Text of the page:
When we left our white chickens a week or so ago they were full of the joys of spring, jumping on top of each other at every opportunity and giving up to four eggs a day – from three daughters, a brother, and the parents. It’s just past the spring equinox, as you know, which might have something to do with the rampant fertile behaviour – the other day the brother jumped on the sister followed by the father on the son, creating, briefly, a vertical AC-DC threesome tower. So when you come across someone telling you “It’s not natural” you can throw that one back in their faces.
Testosterone-fuelled headless chicken syndrome seems to be the order of the day, going on recent political events in this part of the world.
Anthropomorphism, is, according to dictionary.com, “attributing human characteristics and purposes to inanimate objects, animals, plants, or other natural phenomena, or to God.”
Last year, for example, a couple of things popped up on ‘social media’ – one was a video at a Chinese zoo of a large tortoise ‘helping’ a mate, who had somehow ended up on his or her back, to right itself by arduous friendly shoving. The final successful shove was greeted with loud applause at the zoo and thousands of viral online comments along the lines of ‘animals show compassion for the suffering of their fellows’, until some knowledgeable tortoise expert pointed out that tortoise behaviour is instinct-driven and tortoise A was most likely a randy territorial alpha male who was either trying to hump (female – but who knows?) tortoise B or attack and repel him/her.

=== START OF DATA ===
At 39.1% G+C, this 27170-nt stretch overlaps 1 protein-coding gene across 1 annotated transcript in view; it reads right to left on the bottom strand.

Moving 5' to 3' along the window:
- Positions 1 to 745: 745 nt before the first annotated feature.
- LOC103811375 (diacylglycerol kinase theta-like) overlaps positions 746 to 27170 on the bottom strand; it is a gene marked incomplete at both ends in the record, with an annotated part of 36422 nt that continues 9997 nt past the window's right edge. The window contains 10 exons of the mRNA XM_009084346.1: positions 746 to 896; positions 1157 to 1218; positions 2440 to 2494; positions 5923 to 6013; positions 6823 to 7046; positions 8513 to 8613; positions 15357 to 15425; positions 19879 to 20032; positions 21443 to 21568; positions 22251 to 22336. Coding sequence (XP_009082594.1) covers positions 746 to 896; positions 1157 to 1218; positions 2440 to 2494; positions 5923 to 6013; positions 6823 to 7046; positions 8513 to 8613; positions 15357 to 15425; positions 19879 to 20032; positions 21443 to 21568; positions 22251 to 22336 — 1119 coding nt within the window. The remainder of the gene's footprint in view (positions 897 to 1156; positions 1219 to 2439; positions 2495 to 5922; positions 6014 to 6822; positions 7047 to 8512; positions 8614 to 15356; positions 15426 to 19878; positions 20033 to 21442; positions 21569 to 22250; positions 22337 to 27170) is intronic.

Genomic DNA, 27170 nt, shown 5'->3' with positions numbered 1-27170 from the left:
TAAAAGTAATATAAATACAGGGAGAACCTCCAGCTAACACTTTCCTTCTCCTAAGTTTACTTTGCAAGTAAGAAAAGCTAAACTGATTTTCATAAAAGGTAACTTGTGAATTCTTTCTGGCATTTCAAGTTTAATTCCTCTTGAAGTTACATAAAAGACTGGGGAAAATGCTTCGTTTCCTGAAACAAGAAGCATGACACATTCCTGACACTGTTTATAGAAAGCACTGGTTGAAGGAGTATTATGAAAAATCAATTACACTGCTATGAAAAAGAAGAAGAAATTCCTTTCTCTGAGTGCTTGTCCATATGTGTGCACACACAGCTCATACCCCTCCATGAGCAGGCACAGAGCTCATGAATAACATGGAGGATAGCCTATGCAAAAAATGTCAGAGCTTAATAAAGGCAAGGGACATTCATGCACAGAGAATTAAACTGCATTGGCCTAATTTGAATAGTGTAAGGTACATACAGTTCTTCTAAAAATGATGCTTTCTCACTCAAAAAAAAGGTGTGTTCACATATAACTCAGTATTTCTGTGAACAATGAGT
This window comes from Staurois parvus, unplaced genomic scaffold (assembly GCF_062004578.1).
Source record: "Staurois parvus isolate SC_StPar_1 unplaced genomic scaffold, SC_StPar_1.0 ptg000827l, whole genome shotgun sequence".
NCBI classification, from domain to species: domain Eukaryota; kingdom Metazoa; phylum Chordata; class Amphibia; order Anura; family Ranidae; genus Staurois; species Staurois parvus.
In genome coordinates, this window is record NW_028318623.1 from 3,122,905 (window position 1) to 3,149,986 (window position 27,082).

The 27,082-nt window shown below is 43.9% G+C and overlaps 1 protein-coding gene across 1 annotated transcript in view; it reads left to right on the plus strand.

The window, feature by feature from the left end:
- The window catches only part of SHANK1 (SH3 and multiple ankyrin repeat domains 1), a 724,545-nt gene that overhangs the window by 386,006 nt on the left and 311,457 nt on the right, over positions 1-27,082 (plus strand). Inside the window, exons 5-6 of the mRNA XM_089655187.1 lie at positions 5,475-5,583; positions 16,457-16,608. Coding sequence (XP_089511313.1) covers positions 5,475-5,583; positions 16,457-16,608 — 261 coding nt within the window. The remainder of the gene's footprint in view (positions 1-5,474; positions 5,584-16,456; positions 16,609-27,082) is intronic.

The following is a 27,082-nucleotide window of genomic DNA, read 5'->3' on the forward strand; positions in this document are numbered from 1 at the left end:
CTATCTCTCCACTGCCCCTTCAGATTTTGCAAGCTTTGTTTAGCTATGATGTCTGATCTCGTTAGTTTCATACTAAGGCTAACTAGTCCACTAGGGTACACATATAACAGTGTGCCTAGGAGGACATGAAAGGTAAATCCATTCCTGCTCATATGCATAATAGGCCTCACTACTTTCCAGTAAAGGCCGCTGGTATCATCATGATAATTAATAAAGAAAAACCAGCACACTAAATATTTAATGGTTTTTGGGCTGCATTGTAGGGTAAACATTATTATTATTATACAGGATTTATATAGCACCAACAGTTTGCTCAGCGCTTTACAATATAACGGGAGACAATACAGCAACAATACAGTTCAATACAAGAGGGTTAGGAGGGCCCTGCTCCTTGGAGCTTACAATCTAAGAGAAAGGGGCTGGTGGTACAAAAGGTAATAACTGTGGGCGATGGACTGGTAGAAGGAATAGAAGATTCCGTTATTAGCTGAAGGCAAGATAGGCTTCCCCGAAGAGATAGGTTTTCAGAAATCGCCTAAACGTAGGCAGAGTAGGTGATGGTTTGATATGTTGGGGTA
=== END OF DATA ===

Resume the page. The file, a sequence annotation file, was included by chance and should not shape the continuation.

I sometimes wonder whether self-anti-anthropomorphism exists as a term – if not, I hereby coin it.
Our alpha cock, for example, (my wife calls him Ernie, which I associate with Benny Hill, and come to think of it there is a certain similarity) clearly can’t help himself – he’ll jump on any of his family in an alarmingly aggressive manner, and never ceases to attack yours truly, despite the fact that every day I bring him and his clan food and fresh water. He just doesn’t know any other way of behaviour. I am infringing his territory and he lacks sufficient brain cells to work anything out. Do some humans mimic cocks? Are they self-anti-anthropomorphists?